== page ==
SO EXCITED to announce this interview with Bex Massey @masseybex
“The main themes that run through my work are The 90’s, The North, colour, cartoons, satire and feminism. I would say that the former five mediate the manner in which I discuss the latter as they are all quite jovial.
I think levity is a great distraction tactic when discussing difficult topics: Who wants to opt into the misconception of ‘angry feminist’ entrenched in our psyche since the 60’s when you can dress up a potentially divisive discussion so that everyone can interact with it rather than just those with a similar agenda to you?"
Quick one, bex what 3 words would you use to describe your artwork?
90’s Pop Feminist
Tell me about your artist story. How were you trained? Tell me about your journey to where you are now?
I wouldn’t say that I was ever ‘trained’. I love the painting myth of yore-where everyone has to repaint an Old Master until they’ve nailed it. I very much wish I had been schooled in this fashion (but I couldn’t have enjoyed teaching myself more). Instead, it’s a less romantic picture of a Northerner moving to London to study art 15 years ago and not leaving. So, I now have a BA FA from the Cass and a MA FA from Chelsea and no Geordie accent to speak of.
What memorable responses have you had to your work? And which artwork would you like people to remember you for?
Two really memorable responses were when one of my good friends burst into tears on viewing ‘Seasonal Sculpture 2’. Likewise, at an open studio last year a member of the public was convinced that ‘Original Gyal Dem’ were screen prints and that I couldn’t possibly have painted them as they were too realistic. Both were needless to say huge surprises and all kinds of lovely.
I haven’t made the artwork that I would like to be remembered for yet...expect a DM when I do!!
What are you working on now and what would be your dream project?
I am working on a proposal for a solo show and finishing a painting. Both centre on the beginnings of misogyny in Ancient Greek myth and how this entrenched stigma has impacted on the present. The solo show is a site-specific installation based on Hesiod-the author of ‘Works and days’ and ‘Theogony’ aka the Medusa and Pandora myths. The painting is based on the societal bias towards ‘beauty’ which leads to daily objectification and subjugation of women worldwide. In this work however, I am also trying to demonstrate the complex intersectionality which means that certain topics a la ‘The Beauty myth’ don’t have the same impact universally. Although there seems to be more of a push for equal voices in the current feminist movement it is unfortunately not always the case. It is therefore important to continue to discuss these imbalances to ensure that feminism is truly pushing for equality for everyone and not just white, cis, straight, able bodied, middle class, women.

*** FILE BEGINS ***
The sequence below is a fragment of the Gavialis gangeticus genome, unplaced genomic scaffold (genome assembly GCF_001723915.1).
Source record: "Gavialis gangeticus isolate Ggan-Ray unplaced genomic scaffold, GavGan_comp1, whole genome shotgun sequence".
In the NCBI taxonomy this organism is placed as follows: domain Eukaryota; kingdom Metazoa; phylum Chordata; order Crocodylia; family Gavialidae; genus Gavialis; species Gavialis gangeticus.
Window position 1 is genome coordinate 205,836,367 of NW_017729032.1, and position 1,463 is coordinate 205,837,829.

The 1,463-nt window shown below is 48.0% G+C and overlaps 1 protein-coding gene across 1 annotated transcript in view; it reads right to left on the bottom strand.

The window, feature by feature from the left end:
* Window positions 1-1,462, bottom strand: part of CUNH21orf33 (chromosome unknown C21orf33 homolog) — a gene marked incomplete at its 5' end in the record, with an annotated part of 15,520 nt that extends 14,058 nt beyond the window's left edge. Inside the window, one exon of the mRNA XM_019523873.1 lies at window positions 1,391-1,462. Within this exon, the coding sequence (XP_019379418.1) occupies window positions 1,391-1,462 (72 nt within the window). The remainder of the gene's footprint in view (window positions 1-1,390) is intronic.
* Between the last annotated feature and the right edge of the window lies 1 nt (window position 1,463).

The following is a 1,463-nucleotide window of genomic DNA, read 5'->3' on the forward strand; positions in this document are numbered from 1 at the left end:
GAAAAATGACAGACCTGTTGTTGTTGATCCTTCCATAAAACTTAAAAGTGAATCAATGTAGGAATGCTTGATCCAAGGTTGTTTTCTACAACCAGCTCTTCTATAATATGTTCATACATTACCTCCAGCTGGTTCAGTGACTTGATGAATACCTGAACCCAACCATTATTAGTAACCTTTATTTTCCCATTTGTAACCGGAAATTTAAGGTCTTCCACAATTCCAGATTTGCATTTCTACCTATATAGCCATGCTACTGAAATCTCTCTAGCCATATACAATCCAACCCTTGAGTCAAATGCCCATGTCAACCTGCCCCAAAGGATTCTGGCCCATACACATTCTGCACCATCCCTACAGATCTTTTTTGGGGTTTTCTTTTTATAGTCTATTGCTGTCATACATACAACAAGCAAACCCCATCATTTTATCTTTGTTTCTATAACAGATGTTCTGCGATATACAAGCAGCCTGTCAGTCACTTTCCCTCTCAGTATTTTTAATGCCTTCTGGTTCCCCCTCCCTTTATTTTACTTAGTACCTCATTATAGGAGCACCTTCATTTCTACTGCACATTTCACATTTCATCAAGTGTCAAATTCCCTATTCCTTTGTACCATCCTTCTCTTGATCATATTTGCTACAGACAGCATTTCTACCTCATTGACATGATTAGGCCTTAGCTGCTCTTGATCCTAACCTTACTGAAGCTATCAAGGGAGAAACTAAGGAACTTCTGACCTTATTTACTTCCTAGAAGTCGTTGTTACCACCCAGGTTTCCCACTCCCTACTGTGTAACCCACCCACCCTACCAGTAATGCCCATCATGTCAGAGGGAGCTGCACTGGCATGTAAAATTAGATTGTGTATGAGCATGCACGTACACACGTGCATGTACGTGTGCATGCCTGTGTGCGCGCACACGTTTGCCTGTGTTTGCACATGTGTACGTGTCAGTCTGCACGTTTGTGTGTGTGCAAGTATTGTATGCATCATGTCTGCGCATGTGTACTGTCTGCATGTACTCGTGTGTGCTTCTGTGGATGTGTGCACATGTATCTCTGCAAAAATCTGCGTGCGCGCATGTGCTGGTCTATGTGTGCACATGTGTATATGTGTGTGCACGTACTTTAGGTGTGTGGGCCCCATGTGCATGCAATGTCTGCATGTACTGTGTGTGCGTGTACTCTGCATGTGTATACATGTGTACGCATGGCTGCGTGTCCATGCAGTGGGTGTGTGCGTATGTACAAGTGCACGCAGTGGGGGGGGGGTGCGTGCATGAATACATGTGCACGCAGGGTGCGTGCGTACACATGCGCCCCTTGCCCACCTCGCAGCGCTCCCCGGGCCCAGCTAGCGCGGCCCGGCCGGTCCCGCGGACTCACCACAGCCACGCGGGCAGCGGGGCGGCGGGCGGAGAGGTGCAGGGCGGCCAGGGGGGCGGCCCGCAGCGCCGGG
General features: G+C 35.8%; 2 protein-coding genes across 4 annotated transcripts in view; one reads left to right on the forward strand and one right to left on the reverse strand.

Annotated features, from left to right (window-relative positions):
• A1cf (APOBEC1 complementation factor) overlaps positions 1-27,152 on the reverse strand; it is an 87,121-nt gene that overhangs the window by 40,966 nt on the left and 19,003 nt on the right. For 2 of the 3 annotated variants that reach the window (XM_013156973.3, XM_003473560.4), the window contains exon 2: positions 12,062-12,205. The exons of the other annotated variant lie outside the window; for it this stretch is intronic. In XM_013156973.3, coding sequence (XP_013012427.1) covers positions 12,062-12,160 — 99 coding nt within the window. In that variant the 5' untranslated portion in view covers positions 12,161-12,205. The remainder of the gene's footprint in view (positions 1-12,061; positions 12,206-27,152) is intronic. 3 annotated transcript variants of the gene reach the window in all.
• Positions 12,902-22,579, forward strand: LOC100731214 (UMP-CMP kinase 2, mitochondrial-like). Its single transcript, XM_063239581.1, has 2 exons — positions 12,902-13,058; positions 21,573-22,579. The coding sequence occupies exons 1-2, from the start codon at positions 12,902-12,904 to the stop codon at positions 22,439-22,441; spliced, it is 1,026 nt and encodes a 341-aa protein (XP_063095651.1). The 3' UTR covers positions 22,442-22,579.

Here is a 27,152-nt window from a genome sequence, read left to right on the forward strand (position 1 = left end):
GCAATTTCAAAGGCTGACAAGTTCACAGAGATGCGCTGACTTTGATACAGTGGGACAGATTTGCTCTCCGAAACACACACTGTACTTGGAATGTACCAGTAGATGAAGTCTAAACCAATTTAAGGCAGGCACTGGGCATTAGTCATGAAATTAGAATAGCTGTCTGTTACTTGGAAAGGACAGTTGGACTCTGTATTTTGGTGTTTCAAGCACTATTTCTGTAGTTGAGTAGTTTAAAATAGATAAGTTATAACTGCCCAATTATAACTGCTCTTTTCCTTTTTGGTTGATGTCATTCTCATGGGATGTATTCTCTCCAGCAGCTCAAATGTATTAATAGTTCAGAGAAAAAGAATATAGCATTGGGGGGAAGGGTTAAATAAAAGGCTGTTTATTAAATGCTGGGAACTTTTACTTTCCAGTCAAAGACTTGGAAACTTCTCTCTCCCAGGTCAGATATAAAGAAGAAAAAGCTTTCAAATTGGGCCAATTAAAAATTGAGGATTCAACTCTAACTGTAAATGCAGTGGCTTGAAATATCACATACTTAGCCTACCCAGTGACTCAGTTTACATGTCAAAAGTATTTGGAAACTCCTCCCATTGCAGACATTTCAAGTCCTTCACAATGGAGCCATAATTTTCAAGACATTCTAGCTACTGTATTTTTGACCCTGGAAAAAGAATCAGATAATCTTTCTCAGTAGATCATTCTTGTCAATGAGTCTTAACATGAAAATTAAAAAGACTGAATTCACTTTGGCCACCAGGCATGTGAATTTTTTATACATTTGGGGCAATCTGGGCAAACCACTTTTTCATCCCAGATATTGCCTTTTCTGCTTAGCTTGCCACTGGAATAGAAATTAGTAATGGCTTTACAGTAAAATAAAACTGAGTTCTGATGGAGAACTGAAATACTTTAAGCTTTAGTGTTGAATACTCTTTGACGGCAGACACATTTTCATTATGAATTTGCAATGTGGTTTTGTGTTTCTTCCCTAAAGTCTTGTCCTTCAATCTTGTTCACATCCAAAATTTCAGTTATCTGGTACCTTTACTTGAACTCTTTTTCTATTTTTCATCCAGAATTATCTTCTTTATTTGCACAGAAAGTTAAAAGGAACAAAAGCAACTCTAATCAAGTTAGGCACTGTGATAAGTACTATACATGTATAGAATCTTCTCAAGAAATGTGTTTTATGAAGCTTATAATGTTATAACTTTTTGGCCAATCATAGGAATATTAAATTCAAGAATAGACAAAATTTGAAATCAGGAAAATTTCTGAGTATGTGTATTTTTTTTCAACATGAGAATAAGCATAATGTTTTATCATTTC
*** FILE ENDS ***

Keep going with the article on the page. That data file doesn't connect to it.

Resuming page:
A dream project would be a site-specific installation at the Baltic Gallery, Gateshead. I have watched it develop from a disused Mill, into an Anish Kapoor installation and now the contemporary gallery it is today. It would be a very proud moment to have a solo show at home in such a prestigious site.
What is your studio like? Where do you like to create best? What are your artist necessities? What could you not live without? What do you listen to while you work?
My studio is a beautiful, natural light filled haven in the Bow Arts, Bow road site. It’s very peaceful as the court yard hijacks the noise from the main road. It doesn’t have internet-which was initially tricksy-but these days I enjoy the mix of a morning at home doing writing and research and then a full afternoon in the studio of unadulterated painting.
I think I create best there, alone, with headphones in, funnelling words into my ears. Some stand out favourites to listen to whilst painting are Julia Gillard’s ‘A podcast of one's own’, 'The Guilty Feminist’ podcast and just ALL of BBC Sounds dramas. Crime dramas are my go-to. I must have listened to the Miss Marple and Poirot repeats about a thousand times, but I could do a thousand more.
I am not sure if I have any necessities apart from the obvious pencil, paper, canvas, primer and paint? If we had chatted prior to Covid 19 I would have said the London art gallery circuit, but during lock down I survived ok without an ‘art fix’. I am looking forward to seeing ‘Radical Figures’ at the Whitechapel and Toyin Ojih Odutola’s Curve debut at the Barbican this weekend though.